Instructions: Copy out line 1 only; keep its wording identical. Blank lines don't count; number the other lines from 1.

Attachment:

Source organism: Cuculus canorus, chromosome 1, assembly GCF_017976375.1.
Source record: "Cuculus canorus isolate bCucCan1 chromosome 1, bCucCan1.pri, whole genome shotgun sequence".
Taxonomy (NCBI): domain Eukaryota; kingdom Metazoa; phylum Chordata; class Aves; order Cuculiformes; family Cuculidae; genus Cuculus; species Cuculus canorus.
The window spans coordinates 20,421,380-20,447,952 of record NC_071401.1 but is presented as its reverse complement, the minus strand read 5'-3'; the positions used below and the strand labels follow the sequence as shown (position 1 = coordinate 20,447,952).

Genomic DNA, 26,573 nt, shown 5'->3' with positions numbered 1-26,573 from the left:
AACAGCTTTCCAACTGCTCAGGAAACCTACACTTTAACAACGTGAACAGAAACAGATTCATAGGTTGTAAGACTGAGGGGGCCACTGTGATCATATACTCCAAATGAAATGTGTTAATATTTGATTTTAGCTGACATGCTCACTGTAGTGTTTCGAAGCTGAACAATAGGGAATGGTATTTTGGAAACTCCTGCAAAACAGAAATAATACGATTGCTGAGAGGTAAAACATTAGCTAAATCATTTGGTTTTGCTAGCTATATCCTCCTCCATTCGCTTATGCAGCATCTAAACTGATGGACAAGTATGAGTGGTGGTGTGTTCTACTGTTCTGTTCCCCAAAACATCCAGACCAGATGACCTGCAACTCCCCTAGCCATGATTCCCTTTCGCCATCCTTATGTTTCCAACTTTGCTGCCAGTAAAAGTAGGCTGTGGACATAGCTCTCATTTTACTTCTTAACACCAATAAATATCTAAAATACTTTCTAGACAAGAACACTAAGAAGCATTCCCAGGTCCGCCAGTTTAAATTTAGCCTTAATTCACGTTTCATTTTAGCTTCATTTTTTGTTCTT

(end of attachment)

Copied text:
Source organism: Cuculus canorus, chromosome 1, assembly GCF_017976375.1.